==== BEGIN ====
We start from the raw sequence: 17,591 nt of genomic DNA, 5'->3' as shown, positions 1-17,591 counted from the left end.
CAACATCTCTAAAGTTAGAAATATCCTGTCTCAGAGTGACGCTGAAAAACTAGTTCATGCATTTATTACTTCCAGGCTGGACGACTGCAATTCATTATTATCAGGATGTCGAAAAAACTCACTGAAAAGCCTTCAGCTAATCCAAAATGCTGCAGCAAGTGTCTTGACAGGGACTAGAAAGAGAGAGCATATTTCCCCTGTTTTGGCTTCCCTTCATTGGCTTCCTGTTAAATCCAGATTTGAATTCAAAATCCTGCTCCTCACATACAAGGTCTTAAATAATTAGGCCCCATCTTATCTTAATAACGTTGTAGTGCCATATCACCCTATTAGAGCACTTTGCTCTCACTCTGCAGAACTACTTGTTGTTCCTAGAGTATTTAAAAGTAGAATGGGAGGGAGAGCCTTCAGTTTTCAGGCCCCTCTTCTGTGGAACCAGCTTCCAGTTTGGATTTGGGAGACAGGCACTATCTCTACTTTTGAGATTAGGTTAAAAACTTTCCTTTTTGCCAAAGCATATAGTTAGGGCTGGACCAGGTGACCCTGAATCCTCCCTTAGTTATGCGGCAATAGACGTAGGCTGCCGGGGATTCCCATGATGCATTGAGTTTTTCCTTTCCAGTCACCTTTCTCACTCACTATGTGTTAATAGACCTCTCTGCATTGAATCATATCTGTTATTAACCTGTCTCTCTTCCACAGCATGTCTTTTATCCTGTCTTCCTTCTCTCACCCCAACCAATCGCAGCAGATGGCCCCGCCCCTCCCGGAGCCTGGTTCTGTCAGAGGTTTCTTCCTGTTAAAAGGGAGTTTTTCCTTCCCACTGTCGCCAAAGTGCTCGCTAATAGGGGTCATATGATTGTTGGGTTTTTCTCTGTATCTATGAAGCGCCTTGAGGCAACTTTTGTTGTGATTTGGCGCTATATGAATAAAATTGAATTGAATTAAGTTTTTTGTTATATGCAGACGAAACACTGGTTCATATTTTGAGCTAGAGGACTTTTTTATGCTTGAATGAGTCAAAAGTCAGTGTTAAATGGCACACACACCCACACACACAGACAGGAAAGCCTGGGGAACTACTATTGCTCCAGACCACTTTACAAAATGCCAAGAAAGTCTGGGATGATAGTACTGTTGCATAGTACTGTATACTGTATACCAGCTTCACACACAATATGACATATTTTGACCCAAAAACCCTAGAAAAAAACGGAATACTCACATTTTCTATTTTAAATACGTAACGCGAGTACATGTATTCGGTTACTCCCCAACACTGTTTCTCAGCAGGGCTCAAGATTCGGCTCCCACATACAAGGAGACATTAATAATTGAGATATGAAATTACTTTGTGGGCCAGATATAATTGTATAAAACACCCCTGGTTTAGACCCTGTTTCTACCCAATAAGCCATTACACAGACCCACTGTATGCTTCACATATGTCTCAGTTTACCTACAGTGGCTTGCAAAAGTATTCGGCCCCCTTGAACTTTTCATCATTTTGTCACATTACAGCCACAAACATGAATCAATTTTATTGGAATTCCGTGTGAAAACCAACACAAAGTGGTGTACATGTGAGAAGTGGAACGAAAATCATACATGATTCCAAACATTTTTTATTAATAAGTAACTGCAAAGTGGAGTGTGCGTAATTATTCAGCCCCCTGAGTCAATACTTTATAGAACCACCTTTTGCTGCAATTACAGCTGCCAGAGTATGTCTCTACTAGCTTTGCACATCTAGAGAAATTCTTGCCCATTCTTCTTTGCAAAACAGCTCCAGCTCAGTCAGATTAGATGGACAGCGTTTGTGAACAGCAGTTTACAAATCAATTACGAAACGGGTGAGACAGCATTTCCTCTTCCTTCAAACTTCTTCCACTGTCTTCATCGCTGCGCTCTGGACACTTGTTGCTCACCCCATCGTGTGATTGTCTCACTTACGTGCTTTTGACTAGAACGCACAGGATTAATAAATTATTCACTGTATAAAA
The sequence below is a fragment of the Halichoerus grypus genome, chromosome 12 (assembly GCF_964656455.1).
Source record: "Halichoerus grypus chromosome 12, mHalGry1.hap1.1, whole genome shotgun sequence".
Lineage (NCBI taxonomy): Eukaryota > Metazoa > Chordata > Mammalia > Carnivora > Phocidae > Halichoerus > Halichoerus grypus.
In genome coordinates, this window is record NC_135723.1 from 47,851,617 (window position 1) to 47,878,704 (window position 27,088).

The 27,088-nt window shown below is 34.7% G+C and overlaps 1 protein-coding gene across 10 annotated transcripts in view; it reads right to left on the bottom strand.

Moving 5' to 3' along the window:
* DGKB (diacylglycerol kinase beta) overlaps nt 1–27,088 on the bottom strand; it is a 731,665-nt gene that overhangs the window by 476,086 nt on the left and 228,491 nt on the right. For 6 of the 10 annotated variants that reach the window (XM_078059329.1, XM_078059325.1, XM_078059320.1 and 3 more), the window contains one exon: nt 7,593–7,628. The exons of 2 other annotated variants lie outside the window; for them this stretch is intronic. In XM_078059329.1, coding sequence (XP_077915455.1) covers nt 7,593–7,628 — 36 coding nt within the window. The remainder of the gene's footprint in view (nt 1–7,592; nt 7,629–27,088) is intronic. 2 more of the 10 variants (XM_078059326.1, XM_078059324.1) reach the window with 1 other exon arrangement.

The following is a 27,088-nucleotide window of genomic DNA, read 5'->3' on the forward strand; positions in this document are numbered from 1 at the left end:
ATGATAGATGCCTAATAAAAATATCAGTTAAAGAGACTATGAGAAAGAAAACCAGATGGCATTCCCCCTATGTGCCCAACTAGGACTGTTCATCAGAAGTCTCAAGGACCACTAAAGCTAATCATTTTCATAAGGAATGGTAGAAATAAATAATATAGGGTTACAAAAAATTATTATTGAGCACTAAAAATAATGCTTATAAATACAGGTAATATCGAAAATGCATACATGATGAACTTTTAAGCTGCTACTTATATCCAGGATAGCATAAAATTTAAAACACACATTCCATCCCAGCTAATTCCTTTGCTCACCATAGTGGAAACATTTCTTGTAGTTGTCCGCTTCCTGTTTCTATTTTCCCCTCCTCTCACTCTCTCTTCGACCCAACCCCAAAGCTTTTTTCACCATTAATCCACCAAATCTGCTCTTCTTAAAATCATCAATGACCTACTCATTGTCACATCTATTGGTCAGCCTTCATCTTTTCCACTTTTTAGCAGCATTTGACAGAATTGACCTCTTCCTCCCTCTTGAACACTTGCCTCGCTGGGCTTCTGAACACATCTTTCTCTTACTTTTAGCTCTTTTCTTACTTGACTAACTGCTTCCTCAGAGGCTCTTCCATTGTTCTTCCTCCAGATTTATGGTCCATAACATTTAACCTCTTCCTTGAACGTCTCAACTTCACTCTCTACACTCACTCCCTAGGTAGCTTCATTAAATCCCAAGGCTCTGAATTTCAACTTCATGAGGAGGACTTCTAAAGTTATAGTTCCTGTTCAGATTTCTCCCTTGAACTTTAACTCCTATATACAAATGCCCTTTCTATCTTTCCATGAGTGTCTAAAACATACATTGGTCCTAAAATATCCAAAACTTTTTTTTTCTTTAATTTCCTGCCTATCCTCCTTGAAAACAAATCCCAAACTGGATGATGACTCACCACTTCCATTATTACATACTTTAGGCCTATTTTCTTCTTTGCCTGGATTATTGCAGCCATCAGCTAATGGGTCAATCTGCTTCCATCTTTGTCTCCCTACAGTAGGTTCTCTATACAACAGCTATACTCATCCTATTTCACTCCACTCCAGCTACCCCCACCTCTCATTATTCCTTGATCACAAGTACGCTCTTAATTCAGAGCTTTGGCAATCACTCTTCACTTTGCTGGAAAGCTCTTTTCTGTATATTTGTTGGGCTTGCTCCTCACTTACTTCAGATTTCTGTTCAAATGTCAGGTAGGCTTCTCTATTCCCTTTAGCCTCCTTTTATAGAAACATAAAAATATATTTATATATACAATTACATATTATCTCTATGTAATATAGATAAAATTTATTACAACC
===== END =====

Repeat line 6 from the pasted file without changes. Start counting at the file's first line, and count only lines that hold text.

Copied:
In genome coordinates, this window is record NC_135723.1 from 47,851,617 (window position 1) to 47,878,704 (window position 27,088).